Recent studies have demonstrated that Hailey-Hailey disease is the result of mutations in the ATP2C1 gene, which encodes Ca2+/Mn2+- ATPase protein 1 (hSPCA1), that is localized to the Golgi apparatus [4]. Keratinocytes with an ATP2C1 mutation, thus, have deficient Ca2+ signaling, with dysregulated sorting and glycosylation of desmosomal proteins, which gives rise to epidermal defects in skin lesions. A total of 98 ATP2C1 mutations have been reported worldwide in patients with Hailey-Hailey disease. Linkage analysis has localized the gene locus to chromosome 3q21-q24 [5]. Two clinical segmental variants have been identified. Segmental type 1 occurs in patients with a heterozygous postzygotic mutation. Segmental type 2 is a result of somatic loss of the wild-type allele that leads to segmental homozygosity. In this clinical variant, acantholysis also is seen within adnexal structures [2].

Patients with Hailey-Hailey disease should avoid potential aggravating factors, such as friction and sweating. Furthermore, treatment with topical and/or systemic antibiotic/antifungal agents should be initiated if colonization is suspected. Topical antimicrobials are often used in combination with topical glucocorticoids [1]. Alternative topical treatments with reported success include topical calcitriol [6] and tacrolimus ointment [7]. Case reports have documented improvement with oral retinoids [8], and one report noted a lasting response of 50 percent clinical improvement above baseline with Alefacept, with a decrease in the severity of disease flares five months after therapy [9]. In some patients, disease can be recalcitrant to medical treatments, and more invasive approaches may be required. Wide surgical excision of intertriginous folds, although still a therapeutic option, is associated with appreciable morbidity and complications, which include scar contractures and restricted mobility, graft failure, and thromboembolic events; thus this surgery has fallen out of favor [10]. Carbon dioxide laser ablation is a less invasive approach although problems with hypertrophic scars have been reported [11]. Radiotherapy has also had success in local disease control although it does not seem to influence the natural course of the disease [12].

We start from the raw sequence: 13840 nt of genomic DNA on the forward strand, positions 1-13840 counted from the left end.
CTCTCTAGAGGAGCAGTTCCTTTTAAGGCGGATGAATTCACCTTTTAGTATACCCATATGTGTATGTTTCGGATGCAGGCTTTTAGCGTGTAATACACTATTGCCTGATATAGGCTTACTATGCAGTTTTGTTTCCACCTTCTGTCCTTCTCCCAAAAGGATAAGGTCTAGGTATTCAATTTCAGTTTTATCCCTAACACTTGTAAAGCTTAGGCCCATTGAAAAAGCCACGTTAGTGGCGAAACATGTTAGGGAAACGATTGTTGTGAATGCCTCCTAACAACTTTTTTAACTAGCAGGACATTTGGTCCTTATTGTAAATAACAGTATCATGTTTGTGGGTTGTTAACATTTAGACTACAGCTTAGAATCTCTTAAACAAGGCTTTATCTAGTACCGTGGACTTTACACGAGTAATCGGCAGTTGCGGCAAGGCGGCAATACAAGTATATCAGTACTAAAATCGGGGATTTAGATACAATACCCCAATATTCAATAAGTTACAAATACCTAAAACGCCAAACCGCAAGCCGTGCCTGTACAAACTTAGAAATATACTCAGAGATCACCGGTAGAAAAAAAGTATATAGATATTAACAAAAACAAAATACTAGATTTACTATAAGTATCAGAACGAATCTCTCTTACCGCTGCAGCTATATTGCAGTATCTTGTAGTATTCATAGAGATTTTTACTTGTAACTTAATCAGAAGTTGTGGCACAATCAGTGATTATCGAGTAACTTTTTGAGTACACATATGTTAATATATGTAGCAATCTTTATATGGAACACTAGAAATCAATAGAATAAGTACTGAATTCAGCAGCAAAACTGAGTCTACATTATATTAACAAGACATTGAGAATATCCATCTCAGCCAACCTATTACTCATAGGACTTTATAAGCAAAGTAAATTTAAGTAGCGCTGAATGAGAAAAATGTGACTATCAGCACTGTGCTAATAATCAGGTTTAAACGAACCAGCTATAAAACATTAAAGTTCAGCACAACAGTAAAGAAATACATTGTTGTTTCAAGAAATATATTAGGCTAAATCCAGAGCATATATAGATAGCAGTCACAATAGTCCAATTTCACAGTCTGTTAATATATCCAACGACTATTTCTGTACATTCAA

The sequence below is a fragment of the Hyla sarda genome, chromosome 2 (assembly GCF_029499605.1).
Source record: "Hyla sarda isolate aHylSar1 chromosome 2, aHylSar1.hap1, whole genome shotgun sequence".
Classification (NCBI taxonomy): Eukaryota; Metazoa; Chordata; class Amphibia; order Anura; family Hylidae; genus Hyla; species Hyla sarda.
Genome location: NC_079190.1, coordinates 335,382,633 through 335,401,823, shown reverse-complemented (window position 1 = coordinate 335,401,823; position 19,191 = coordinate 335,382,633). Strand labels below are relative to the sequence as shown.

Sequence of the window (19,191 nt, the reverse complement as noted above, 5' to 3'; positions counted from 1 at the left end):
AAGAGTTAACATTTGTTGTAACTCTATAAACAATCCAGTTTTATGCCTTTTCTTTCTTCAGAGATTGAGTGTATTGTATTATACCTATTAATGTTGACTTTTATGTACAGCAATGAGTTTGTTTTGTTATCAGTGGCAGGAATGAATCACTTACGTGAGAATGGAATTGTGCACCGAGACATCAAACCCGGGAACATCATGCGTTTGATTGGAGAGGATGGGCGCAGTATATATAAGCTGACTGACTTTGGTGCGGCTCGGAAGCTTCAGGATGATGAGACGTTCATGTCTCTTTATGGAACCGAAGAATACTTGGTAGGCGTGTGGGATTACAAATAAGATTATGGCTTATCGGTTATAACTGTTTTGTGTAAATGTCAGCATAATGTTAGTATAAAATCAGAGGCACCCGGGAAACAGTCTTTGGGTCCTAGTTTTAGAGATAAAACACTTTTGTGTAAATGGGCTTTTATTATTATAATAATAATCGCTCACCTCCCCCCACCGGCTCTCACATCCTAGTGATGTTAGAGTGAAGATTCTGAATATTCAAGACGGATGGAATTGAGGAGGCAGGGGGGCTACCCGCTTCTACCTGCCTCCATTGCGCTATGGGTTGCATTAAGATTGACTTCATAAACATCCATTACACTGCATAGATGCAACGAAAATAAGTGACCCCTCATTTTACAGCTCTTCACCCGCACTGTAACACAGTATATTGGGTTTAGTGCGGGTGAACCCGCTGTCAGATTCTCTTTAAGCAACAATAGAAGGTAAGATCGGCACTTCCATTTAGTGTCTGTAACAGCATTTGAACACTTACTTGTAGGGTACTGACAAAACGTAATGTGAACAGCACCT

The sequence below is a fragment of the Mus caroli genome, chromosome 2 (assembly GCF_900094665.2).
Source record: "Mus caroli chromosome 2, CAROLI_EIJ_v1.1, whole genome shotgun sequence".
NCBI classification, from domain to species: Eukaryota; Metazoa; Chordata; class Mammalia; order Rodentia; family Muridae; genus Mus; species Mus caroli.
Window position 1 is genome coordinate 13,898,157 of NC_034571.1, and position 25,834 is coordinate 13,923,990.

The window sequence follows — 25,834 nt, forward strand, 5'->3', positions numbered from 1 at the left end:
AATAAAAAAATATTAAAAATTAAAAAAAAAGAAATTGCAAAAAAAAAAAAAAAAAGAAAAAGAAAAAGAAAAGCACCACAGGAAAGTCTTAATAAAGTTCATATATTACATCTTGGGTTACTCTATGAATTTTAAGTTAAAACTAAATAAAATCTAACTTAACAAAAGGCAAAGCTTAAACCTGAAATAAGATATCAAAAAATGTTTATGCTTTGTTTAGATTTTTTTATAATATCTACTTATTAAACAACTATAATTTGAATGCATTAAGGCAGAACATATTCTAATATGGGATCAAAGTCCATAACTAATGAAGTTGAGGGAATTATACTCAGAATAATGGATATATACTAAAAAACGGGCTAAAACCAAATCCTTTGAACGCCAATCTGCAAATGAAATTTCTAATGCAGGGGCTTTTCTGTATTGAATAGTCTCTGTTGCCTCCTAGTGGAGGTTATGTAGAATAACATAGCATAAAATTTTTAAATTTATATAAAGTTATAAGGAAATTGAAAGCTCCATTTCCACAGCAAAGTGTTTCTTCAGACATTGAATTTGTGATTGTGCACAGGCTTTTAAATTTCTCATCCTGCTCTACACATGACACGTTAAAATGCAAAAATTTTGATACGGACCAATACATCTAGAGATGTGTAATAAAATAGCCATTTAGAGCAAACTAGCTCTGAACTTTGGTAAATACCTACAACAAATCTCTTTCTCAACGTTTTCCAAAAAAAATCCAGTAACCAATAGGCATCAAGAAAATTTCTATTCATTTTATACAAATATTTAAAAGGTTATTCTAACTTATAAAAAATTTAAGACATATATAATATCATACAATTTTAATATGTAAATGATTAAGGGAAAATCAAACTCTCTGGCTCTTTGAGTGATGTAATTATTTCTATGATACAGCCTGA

1. Burge SM. Hailey-Hailey disease: the clinical features, response to treatment and prognosis. Br J Dermatol 1992;126:275 [PubMed]

2. Hohl D, Mauro T. Darier Disease and Hailey-Hailey Disease. In: Bologna J, et al, eds. Dermatology, 2nd edition. 2008: 798

3. Szigeti R, et al. Premenstrual exacerbation in calcium ATPase disorders of the skin. J Eur Acad Dermatol Venereol 2007;21:412 [PubMed]

4. Hu Z, et al. Mutations in ATP2C1, encoding a calcium pump, cause Hailey-Hailey disease. Nat Genet 2000;24:61 [PubMed]

5. Zhang ZZ, et al. Three novel ATP2C1 mutations in Chinese patients with Hailey-Hailey disease. Br J Dermatol 2008;158:831 [PubMed]

6. Bianchi L, et al. Treatment of Hailey-Hailey disease with topical calcitriol. J Amer Acad Dermatol 2004;51:475 [PubMed]

7. Rabeni EJ, Cunningham NM. Effective treatment of Hailey-Hailey disease with topical tacrolimus. J Am Acad Dermatol 2002;47:797 [PubMed]

8. Berger EM, et al. Case reports: successful treatment of Hailey-Hailey disease with acitretin. Drugs Dermatol 2007;6:734 [PubMed]

9. Hurd DS, et al. A case report of Hailey-Hailey disease treated with alefacept (Amevive). Br J Dermatol 2008;158:399 [PubMed]

10. Hamm H, et al. Hailey-Hailey disease: eradication by dermabrasion. Arch Dermatol 1989;21:1506

11. Kartamaa M, Reitamo S. Familial benign chronic pemphigus (Hailey-Hailey disease): treatment with carbon dioxide laser vaporization. Arch Dermatol 1992;128:646 [PubMed]

12. Narbutt J, et al. Effective treatment of recalcitrant Hailey-Hailey disease with electron beam radiotherapy. J Eur Acad Dermatol Venereal 2007;21:567 [PubMed]

© 2009 Dermatology Online Journal